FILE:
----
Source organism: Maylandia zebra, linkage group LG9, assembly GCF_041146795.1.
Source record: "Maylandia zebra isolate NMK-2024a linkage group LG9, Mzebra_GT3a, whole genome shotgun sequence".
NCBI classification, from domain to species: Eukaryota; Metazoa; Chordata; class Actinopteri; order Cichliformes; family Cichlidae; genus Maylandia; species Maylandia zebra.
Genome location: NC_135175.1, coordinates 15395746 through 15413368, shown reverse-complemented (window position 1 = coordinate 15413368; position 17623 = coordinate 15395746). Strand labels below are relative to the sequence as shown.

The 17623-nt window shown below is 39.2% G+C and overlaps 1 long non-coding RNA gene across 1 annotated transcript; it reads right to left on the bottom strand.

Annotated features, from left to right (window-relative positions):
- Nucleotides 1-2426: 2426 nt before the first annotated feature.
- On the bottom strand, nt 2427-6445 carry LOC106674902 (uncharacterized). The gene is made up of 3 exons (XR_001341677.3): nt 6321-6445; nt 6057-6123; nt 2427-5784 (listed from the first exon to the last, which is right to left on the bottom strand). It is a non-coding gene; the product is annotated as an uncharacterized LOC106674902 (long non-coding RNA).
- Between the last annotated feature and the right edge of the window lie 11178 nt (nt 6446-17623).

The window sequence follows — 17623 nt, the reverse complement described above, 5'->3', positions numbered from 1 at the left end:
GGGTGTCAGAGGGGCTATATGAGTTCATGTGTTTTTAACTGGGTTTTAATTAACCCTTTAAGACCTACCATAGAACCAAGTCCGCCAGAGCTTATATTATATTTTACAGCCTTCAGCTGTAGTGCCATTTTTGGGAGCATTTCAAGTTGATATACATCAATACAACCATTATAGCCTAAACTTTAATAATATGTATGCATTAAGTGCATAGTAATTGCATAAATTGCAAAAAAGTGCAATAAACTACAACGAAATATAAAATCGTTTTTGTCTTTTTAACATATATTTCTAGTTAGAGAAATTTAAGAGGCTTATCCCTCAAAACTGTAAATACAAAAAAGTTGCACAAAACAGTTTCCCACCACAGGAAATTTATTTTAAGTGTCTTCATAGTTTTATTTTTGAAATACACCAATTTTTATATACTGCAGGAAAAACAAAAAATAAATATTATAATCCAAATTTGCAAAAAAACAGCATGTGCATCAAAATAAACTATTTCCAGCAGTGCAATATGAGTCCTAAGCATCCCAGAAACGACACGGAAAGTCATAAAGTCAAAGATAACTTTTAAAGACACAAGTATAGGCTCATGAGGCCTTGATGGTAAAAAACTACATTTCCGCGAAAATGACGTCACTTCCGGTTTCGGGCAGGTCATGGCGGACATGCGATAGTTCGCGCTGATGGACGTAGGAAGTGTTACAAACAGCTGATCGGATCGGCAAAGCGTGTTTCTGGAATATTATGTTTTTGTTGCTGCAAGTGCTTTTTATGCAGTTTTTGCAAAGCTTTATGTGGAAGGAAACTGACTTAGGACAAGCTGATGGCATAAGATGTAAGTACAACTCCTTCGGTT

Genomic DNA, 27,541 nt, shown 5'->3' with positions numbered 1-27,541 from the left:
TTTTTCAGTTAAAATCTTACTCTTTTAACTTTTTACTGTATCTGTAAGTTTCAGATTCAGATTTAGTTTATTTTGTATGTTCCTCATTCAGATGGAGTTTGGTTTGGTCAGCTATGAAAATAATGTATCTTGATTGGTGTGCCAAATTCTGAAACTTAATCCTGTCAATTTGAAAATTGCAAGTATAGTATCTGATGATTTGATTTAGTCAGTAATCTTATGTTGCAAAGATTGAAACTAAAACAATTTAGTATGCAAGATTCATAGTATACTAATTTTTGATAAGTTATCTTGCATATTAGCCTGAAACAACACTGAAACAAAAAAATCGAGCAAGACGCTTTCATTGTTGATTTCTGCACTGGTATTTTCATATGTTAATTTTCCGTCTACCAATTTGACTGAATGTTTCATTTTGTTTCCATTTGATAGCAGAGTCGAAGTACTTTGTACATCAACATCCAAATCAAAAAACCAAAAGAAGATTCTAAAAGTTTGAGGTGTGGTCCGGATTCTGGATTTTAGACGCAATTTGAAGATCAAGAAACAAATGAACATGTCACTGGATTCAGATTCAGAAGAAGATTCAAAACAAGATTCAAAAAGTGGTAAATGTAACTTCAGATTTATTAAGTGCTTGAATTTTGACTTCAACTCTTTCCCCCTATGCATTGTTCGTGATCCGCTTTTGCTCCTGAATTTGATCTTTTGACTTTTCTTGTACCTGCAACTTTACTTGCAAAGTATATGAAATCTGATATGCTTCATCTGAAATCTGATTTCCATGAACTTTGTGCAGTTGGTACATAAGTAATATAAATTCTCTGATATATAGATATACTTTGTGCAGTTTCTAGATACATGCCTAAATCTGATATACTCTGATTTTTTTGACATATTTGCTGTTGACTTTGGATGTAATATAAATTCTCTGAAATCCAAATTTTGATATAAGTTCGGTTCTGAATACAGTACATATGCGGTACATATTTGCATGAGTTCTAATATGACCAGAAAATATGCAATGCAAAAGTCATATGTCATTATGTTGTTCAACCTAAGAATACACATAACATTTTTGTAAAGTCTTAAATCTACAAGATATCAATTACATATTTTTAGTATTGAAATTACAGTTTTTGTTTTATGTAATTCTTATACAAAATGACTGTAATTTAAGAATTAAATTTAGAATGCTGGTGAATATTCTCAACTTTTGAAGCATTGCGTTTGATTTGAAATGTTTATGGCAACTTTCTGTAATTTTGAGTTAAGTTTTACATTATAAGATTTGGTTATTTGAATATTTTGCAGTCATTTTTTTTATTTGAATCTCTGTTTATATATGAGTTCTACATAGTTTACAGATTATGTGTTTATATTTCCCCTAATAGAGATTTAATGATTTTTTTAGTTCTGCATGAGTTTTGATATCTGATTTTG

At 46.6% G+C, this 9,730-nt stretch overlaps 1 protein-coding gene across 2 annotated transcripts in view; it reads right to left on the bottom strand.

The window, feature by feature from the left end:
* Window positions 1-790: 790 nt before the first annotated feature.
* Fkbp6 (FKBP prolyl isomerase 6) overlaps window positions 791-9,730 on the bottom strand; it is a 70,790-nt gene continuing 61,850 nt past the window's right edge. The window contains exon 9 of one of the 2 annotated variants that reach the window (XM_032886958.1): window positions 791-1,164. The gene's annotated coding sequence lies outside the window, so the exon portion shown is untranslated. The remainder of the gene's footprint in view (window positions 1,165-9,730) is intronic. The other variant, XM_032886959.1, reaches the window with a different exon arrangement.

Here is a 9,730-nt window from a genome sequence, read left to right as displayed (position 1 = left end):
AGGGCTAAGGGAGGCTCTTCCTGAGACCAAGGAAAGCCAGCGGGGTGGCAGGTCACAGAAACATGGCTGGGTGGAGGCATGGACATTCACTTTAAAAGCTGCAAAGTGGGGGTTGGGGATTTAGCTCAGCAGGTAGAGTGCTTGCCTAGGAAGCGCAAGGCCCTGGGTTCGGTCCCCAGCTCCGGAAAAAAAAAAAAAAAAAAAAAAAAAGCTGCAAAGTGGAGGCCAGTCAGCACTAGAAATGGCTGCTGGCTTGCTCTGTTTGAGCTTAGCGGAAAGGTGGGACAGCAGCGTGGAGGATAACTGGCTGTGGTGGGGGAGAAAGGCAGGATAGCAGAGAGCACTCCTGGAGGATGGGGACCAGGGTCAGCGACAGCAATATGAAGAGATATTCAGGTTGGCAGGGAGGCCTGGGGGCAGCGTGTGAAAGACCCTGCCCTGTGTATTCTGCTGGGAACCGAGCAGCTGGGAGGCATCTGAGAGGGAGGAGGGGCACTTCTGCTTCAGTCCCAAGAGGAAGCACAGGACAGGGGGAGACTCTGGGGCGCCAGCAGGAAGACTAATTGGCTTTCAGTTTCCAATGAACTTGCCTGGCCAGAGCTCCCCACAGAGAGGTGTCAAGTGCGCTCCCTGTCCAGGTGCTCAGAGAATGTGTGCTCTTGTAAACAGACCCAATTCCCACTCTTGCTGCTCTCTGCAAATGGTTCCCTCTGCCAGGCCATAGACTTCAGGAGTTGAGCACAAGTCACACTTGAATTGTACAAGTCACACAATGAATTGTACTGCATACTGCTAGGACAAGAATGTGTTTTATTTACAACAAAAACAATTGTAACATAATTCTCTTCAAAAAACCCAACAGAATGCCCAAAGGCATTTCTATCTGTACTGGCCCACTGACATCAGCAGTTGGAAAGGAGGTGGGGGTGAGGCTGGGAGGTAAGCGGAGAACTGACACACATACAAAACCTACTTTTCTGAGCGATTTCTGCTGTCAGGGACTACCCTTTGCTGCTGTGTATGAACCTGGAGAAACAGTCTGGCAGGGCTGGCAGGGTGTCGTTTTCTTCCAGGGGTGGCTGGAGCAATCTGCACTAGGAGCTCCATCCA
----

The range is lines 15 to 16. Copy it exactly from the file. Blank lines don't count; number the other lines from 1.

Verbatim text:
The window, feature by feature from the left end:
* Window positions 1-790: 790 nt before the first annotated feature.